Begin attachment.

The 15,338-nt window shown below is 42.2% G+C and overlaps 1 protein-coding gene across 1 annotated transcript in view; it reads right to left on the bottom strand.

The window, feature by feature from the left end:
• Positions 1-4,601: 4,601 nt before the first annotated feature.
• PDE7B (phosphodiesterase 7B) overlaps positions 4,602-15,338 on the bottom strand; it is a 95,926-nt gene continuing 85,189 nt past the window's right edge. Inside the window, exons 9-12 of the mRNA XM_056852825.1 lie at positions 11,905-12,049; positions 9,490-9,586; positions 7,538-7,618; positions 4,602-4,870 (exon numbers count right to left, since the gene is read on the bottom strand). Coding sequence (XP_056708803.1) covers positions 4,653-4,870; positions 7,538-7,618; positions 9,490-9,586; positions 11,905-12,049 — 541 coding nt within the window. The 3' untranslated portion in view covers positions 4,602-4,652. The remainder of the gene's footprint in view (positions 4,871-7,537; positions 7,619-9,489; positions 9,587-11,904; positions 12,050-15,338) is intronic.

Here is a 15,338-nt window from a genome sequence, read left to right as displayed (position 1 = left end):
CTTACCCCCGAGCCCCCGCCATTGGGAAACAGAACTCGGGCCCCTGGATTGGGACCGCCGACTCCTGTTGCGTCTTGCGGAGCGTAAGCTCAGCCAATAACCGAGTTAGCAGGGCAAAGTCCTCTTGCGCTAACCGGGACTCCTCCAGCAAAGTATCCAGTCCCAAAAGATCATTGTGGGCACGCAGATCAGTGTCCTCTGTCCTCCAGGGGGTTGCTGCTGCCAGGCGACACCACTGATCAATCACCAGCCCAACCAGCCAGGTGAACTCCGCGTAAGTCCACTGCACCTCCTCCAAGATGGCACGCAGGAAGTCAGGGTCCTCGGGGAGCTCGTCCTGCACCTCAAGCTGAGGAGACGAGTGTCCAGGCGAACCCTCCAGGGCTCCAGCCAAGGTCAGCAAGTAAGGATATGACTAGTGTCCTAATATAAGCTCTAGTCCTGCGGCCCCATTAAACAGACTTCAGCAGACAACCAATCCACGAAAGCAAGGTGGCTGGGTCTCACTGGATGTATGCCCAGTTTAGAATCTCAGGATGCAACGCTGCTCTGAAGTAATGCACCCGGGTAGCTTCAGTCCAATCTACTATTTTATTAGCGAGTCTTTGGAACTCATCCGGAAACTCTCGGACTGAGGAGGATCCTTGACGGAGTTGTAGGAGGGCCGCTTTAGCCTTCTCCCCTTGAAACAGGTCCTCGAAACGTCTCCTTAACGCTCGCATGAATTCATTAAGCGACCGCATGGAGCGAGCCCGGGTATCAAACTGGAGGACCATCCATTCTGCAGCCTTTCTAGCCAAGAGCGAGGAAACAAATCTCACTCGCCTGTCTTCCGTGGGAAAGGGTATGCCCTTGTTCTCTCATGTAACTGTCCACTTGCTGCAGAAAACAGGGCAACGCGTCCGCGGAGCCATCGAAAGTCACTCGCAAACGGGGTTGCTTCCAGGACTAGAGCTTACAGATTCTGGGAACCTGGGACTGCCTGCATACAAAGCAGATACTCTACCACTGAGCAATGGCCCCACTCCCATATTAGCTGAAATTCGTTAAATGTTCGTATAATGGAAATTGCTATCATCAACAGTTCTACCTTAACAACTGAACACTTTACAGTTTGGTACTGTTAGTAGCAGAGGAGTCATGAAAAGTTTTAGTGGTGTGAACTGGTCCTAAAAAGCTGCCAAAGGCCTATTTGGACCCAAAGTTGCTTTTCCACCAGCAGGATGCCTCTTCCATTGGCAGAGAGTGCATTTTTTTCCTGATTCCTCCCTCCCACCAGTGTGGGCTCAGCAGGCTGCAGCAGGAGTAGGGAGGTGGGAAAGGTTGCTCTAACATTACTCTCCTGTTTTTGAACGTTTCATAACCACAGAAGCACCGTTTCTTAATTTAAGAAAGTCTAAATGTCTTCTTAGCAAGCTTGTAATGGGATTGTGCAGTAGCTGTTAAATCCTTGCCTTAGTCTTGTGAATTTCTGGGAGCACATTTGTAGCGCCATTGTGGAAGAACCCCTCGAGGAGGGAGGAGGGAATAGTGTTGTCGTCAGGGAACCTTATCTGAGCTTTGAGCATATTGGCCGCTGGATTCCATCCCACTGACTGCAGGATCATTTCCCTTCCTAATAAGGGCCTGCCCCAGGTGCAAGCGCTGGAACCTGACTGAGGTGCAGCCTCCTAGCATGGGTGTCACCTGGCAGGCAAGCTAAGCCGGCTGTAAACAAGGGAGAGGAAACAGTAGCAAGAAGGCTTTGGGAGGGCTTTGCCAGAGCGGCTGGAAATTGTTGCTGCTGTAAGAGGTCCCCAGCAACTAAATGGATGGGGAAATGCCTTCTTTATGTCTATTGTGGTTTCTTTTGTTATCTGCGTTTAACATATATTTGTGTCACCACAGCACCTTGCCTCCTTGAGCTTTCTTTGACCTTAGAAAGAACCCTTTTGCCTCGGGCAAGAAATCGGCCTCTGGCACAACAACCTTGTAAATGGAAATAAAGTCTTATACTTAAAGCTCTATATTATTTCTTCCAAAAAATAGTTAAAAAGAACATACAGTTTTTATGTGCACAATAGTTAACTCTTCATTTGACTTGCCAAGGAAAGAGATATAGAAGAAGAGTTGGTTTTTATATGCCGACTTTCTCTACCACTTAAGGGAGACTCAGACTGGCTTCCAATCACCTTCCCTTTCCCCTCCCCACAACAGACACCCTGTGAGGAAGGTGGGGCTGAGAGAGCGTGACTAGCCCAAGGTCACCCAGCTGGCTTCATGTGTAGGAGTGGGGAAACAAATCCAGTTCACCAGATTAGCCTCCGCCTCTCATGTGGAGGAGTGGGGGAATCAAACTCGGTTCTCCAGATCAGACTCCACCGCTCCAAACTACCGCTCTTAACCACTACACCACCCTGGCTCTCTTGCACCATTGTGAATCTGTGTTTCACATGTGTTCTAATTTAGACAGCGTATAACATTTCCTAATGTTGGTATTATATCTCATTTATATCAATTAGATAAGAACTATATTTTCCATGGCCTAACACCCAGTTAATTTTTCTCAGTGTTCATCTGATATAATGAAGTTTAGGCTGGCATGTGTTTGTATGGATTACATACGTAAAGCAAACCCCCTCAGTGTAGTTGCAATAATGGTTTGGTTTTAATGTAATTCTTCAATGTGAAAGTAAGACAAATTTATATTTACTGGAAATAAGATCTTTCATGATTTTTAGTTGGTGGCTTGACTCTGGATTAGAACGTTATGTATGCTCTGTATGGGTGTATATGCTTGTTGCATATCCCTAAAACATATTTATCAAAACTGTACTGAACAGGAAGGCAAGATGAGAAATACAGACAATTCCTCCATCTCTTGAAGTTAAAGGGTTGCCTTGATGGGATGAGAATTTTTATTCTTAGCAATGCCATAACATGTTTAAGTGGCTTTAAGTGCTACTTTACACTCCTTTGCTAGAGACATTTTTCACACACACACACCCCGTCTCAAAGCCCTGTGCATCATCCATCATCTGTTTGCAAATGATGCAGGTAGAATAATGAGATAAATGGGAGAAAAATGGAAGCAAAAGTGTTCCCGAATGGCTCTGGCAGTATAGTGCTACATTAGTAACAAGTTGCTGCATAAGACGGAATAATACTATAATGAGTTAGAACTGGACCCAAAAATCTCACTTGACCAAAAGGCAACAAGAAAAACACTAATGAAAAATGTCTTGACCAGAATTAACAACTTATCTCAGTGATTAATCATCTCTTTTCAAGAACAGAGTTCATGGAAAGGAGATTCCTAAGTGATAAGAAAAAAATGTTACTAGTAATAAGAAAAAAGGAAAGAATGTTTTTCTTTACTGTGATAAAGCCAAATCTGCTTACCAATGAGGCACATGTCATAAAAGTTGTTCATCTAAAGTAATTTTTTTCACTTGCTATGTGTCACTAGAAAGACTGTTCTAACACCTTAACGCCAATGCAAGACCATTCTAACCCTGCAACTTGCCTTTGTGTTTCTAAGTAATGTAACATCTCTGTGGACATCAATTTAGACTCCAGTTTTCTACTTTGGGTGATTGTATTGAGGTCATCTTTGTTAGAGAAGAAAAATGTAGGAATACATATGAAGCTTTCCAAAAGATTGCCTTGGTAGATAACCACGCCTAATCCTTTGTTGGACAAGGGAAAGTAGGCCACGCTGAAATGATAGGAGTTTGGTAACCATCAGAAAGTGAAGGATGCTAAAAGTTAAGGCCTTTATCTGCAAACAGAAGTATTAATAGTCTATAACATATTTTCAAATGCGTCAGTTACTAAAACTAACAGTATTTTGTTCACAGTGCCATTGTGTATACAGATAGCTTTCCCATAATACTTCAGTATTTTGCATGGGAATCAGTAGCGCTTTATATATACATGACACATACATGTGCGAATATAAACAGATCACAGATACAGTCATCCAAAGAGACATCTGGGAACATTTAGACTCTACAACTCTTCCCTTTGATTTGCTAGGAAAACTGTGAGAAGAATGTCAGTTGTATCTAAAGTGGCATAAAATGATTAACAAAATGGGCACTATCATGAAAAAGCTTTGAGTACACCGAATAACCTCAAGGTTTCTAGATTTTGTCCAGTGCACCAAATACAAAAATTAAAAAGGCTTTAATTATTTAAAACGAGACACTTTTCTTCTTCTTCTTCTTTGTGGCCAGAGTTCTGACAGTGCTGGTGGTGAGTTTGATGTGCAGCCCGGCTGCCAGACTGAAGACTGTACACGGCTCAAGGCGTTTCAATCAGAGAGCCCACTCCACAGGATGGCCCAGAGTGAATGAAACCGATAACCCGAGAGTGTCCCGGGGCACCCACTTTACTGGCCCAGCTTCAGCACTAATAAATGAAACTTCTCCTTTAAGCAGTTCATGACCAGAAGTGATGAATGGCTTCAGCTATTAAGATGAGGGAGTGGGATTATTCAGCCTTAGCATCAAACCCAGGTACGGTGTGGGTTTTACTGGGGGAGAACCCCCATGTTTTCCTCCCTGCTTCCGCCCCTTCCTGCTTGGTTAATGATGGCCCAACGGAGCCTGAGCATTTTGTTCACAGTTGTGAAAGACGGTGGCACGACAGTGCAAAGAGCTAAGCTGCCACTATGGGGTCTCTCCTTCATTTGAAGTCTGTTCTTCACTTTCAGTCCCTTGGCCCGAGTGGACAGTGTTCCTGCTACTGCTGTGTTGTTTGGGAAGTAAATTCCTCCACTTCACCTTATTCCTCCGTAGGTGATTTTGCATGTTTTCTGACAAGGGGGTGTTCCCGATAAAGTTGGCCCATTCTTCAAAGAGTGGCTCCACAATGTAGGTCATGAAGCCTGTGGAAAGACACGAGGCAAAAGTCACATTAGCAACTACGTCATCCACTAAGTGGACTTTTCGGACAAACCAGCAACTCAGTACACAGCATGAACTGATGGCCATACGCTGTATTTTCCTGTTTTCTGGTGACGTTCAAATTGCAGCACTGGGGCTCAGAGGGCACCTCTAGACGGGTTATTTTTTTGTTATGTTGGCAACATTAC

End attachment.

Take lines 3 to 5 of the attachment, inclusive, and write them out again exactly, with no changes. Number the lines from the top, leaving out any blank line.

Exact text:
• Positions 1-4,601: 4,601 nt before the first annotated feature.
• PDE7B (phosphodiesterase 7B) overlaps positions 4,602-15,338 on the bottom strand; it is a 95,926-nt gene continuing 85,189 nt past the window's right edge. Inside the window, exons 9-12 of the mRNA XM_056852825.1 lie at positions 11,905-12,049; positions 9,490-9,586; positions 7,538-7,618; positions 4,602-4,870 (exon numbers count right to left, since the gene is read on the bottom strand). Coding sequence (XP_056708803.1) covers positions 4,653-4,870; positions 7,538-7,618; positions 9,490-9,586; positions 11,905-12,049 — 541 coding nt within the window. The 3' untranslated portion in view covers positions 4,602-4,652. The remainder of the gene's footprint in view (positions 4,871-7,537; positions 7,619-9,489; positions 9,587-11,904; positions 12,050-15,338) is intronic.

Here is a 15,338-nt window from a genome sequence, read left to right as displayed (position 1 = left end):